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Blood pressure and its link to menopause



Menopause is the biological process of the end of the menstrual cycle of a woman. It occurs due to a natural decline in reproductive hormones when a woman reaches her 40s or 50s. Menopause leads to hormonal and biological changes in the body including weight gain and hot flashes. Alongside these, it also raises the risk of heart conditions such as atrial fibrillation (abnormal heart rhythm) and high blood pressure.

Menopause, a heart disease risk

The level of estrogen, the hormone which plays a crucial role in overall health, declines following menopause. Low estrogen levels impact the flow of blood and the heart needs to pump harder to ensure proper blood circulation, leading to increased blood pressure. This in turn strains the heart.

Increasing age and declining metabolism mostly leads to women becoming less active. This coupled with weight gain contributes to high blood pressure leading to heart diseases.

Apart from this, menopausal women are sensitive to salt and excessive sodium in the body can lead to water retention, thus creating pressure on the blood vessels.

Warning signs of high blood pressure in menopausal women

Following symptoms should not be ignored in menopausal women as they may be an indication of high blood pressure:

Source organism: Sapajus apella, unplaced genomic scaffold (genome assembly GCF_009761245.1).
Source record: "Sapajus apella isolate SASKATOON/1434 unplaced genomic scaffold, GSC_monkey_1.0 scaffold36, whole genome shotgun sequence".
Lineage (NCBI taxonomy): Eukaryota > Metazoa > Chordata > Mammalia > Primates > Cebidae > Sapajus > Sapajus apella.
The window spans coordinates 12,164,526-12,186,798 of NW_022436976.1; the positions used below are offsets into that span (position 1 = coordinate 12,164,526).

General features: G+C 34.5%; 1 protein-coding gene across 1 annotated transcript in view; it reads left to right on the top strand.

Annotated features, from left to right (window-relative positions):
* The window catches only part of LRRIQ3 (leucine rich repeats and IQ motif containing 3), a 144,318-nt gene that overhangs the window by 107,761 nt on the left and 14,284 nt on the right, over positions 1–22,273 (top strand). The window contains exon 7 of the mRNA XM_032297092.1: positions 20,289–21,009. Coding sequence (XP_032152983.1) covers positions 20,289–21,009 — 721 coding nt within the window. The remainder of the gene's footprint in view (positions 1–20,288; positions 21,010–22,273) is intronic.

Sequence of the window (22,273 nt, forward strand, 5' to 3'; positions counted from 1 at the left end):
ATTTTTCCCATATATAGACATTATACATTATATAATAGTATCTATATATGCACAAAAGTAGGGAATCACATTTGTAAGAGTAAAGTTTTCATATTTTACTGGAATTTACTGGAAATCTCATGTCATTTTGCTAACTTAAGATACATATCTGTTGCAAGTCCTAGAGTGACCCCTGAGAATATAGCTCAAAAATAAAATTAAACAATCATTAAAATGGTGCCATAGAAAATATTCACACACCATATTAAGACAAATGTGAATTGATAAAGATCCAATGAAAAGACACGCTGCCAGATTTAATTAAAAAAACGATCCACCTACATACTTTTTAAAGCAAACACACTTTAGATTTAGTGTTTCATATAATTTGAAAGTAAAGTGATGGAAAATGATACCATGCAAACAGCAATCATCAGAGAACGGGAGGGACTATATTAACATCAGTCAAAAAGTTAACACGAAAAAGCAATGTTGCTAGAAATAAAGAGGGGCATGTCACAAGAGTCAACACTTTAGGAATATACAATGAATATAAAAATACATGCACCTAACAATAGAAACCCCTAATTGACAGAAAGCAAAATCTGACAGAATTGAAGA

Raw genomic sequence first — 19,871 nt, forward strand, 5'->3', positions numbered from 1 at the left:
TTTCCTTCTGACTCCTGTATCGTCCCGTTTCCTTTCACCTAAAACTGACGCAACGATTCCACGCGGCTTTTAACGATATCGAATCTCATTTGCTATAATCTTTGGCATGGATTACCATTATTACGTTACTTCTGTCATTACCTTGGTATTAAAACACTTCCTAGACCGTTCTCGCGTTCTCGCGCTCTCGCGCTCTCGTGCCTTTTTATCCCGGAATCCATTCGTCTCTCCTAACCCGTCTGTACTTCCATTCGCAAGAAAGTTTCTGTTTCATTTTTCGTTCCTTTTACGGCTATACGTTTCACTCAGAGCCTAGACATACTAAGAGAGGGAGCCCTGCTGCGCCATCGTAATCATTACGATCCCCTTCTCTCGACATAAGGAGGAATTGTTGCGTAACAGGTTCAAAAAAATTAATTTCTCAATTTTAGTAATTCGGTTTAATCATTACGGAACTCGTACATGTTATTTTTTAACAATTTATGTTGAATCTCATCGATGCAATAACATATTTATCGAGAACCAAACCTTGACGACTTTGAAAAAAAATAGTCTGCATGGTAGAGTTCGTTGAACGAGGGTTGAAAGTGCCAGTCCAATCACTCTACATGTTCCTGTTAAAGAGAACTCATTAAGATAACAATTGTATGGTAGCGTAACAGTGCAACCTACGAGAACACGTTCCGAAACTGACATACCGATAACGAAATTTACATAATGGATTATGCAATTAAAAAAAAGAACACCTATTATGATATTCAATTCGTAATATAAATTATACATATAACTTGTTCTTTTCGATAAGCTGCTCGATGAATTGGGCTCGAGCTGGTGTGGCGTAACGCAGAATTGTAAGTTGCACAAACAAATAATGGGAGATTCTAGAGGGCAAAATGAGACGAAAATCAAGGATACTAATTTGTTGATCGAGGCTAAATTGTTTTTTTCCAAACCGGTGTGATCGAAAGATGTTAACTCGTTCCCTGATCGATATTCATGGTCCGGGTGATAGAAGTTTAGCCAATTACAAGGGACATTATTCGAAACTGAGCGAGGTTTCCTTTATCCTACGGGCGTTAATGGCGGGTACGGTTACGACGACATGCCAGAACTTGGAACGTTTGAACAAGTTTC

• Palpitations in the heart

  • Family history of heart disease

  • Lightheadedness or dizziness

  • Diabetic or high cholesterol levels

  • Obstructive sleep apnea (sleep disorder in which breathing repeatedly stops and starts)

Naresh Trehan, Chairman & Managing Director, Medanta, The Medicity Gurugram, Haryana

Naresh Trehan, Chairman & Managing Director, Medanta, The Medicity Gurugram, Haryana

Preventive measures

  • Monitor weight fluctuations and blood pressure

  • Consume healthy and balanced diet rich in fruits, vegetables and whole grains

  • Increase consumption of dairy products such as milk, yogurt and cheese to ensure adequate intake of calcium, phosphorus, potassium, magnesium and vitamins D and K

  • Reduce intake of processed food and salt

  • Get 150 minutes of exercise in a week

  • Do not smoke, and avoid alcohol and caffeine

Keep stress in check

While it is necessary to maintain a healthy lifestyle to keep blood pressure levels in control, one should undergo regular health check-ups for prevention. Women with high blood pressure should create a personalized plan with their doctor to include diet, exercise and other lifestyle changes to keep blood pressure and heart disease in check.


The author is Chairman & Managing Director, Medanta, The Medicity Gurugram, Haryana


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